Anton Chekhov originally intended that his play The Cherry Orchard, which he started in December 1902 was a four-act farce. It took almost a decade for Chekhov to send his play to Stanislavski of the Moscow Art Theatre. His illness was so severe that he couldn’t even write it. Stanislavski was, according to Chekhov, too ambitious. He had dashed off a telegram to Chekhov saying, “Just read play…shaken…cannot come to senses in unprecedented ecstasy…sincerely congratulate author genius.” This disgusted Chekhov – why should a farce evoke such a visceral reaction? It was soon clear what the answer was. Stanislavski had set out to make the play a tragic, realistic, and sad ode for the dying upper class. This was not what Chekhov intended.
The Cherry Orchard’s rehearsals were a turning point in their differences. Chekhov was unhappy about the play’s tragic overtones as it gained more publicity. He wrote to Olga asking why they kept calling his play a drama in a letter. Stanislavski as well as Nemirovich clearly did not see what I wrote in my play. He was shocked to find his play in such a state of despair and melancholy when Chekhov arrived. Stanislavski attempted fixing it. Stanislavski was more comfortable allowing Chekhov to speak for his side, in order not to disrupt rehearsals. Both were skeptical that the play could be successful. Chekhov wrote to an acquaintance, “I don’t expect any particular success…the situation is going poorly.” (Priestley 56) Chekhov later stated that although his irritation could be attributed partly to the impatience of a dying person, he still had grounds to his argument. Chekhov had a dispute with Stanislavski’s and Nemirovich Danchenko over the play’s interpretation. Nemirovich asked him why he said that there were so many weepy characters in his play. They are where? Varya is the one and only, because she is a crybaby. Her tears are not intended to make spectators feel depressed. In my stage directions, I use the phrase “through her tears”, but this is not a description of actual tears. (Karlinsky 456) Donald Rayfield mentions that Ranevsky’s, Varya’s, Gaev’s, and Pishtchik all weep, but they are crying “for the wrong reason, at the wrong moment.” The music in the play doesn’t harmonize with their tears. Act 3’s ball is a series quadrilles and comic irrelevances. (Evolution 220).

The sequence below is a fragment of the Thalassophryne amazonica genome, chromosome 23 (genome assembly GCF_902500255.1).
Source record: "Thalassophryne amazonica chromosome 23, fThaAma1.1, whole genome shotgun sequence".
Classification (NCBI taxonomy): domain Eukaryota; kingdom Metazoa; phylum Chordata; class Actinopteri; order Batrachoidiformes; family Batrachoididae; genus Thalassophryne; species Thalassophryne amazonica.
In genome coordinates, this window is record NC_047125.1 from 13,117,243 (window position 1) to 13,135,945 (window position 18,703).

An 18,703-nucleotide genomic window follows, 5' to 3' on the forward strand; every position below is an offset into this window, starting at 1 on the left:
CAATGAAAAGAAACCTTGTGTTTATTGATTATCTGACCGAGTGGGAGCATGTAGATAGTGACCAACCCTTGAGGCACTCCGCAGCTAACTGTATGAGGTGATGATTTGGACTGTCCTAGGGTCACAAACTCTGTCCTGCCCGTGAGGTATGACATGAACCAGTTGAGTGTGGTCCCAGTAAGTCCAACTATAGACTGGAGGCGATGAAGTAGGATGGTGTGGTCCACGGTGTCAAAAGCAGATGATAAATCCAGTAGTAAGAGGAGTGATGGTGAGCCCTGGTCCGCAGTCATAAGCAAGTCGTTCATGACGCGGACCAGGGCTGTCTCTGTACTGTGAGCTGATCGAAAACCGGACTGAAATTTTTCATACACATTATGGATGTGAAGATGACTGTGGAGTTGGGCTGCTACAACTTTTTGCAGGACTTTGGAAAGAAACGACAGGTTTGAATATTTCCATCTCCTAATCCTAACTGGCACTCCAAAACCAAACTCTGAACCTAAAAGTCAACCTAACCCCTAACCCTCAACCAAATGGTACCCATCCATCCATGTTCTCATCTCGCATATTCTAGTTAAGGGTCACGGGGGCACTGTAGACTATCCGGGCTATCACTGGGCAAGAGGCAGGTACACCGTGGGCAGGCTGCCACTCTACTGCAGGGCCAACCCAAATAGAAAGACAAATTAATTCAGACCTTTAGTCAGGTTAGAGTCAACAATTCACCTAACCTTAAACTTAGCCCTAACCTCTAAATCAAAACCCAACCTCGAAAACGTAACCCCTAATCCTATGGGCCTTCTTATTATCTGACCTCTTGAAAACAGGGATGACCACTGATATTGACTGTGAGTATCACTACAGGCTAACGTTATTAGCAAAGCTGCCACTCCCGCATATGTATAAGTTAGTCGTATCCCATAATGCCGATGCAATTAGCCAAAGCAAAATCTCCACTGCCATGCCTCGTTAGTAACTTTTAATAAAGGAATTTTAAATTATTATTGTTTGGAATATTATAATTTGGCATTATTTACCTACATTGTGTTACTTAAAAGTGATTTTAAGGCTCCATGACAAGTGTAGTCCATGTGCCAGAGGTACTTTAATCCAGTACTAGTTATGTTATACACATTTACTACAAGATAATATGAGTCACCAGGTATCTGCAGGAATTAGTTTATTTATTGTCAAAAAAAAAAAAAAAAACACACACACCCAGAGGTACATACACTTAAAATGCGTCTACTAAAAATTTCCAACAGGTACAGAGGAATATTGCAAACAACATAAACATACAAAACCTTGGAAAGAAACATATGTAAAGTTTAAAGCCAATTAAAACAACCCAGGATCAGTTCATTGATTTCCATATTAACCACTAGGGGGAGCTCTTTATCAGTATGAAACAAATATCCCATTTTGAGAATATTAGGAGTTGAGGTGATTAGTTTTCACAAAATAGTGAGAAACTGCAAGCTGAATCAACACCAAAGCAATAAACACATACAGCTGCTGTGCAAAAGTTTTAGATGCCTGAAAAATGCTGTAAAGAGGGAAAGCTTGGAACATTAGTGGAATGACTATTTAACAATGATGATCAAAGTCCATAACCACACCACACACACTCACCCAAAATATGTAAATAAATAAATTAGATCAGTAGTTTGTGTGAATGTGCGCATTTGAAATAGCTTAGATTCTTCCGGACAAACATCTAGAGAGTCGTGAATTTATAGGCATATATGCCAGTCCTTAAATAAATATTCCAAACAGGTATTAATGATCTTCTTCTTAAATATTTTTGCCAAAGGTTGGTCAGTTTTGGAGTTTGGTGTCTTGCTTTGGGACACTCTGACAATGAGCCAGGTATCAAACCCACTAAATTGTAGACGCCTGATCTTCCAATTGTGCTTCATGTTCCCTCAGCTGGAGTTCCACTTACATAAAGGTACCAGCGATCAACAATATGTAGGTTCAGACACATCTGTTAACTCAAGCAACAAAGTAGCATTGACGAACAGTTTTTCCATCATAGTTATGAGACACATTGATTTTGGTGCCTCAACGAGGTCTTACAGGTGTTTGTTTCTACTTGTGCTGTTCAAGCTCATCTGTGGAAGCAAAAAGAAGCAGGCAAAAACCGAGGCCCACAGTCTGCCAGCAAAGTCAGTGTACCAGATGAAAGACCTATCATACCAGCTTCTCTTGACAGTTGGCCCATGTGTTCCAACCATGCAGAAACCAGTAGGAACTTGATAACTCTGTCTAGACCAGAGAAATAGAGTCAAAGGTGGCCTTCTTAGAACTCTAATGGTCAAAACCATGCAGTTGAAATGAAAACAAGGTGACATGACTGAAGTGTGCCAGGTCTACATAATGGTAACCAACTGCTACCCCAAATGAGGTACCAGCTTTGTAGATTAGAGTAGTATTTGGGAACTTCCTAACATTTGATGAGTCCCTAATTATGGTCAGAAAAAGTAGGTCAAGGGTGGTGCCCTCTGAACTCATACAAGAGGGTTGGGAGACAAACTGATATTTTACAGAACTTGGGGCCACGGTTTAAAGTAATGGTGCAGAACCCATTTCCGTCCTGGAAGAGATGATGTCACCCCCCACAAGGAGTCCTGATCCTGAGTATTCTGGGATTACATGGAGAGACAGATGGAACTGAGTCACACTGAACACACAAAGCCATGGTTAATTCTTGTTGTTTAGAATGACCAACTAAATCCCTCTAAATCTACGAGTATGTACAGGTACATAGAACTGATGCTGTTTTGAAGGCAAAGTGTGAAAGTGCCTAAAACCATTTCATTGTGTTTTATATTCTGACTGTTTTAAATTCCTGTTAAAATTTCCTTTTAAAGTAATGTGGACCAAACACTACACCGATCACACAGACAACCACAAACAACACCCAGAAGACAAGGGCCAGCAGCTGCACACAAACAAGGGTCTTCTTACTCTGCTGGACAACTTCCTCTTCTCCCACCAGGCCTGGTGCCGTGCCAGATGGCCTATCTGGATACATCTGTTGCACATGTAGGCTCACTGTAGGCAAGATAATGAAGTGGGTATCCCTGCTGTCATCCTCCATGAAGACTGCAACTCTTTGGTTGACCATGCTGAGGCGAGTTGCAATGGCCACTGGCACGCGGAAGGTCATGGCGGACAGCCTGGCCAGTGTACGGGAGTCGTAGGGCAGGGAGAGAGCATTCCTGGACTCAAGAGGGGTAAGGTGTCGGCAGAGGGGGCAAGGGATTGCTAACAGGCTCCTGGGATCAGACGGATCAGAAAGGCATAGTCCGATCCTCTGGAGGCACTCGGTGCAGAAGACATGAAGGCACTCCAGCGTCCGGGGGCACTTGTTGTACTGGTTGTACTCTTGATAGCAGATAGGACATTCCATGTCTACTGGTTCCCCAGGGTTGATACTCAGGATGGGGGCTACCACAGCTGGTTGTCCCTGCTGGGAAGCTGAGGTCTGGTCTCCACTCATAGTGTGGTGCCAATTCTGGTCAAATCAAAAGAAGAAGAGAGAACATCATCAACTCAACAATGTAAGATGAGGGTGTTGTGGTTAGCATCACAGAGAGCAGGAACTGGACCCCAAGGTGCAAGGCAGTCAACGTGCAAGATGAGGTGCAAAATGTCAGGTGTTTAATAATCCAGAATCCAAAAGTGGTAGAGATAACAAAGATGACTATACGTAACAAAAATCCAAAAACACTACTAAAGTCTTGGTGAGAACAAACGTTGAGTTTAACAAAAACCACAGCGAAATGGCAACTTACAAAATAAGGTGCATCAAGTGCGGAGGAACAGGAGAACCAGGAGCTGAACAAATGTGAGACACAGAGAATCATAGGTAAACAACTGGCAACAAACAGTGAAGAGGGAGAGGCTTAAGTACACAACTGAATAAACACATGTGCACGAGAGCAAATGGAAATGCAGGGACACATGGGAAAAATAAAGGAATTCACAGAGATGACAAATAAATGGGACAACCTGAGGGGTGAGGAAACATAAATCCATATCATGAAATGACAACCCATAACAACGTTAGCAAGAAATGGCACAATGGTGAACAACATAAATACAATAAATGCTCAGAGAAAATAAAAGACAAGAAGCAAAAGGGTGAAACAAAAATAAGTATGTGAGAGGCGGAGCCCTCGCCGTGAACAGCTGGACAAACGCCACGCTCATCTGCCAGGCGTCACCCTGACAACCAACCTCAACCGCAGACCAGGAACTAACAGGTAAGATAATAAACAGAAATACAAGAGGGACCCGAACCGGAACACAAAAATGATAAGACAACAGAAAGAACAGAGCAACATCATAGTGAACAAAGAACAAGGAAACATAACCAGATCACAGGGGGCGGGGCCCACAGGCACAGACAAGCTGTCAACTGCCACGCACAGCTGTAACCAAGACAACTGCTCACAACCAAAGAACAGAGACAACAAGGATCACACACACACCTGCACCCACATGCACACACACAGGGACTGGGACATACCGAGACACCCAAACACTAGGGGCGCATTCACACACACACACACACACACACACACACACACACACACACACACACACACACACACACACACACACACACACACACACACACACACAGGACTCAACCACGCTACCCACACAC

In light of Russian history from the 19th and 20th century, it is easy to see Madame Ranevsky, her family, as victims of the revolution of the industrial classes. In January 1904, Russia’s Socialist movement was already growing in strength. Lenin’s revolutionary pamphlet What Is To Be Done? had been published a whole year earlier. Lenin had also asked the Russian Social Democratic Workers Party for help in establishing a revolutionary democracy dictatorship for the working class. This context allows one to interpret the play either as a call to arms or as a touching tribute to a class that is headed for brutal extinction. However, Chekhov stated that the entire work should be viewed as a whole. Lopahin does not appear to be an evil landlord, but is instead a family member who is determined to evict them from their homes. Trofimov, while a revolutionary, can also be a disillusioned student, blinded from hopeless admiration. Ranevsky on the other hand is an elitist self-indulgent who participates fully, even passively, in her own demise.
Even the wreck that dominates this play is but one more step in the grand scheme historical. Chekhov’s play is set against the 1861 Tsar Alexander II serf emancipation, which was also seen as a potential disaster that would sweep away the nation. (Hirsch). Despite this, the play is about life. A barely understood, yet profoundly experienced pattern of happenings and hopes. Chekhov may have used the term “dark humor” or “problem plays” to describe The Cherry Orchard. (As Shakespeare’s Measure for Measure is more recently noted.) (Moorty, par. 1)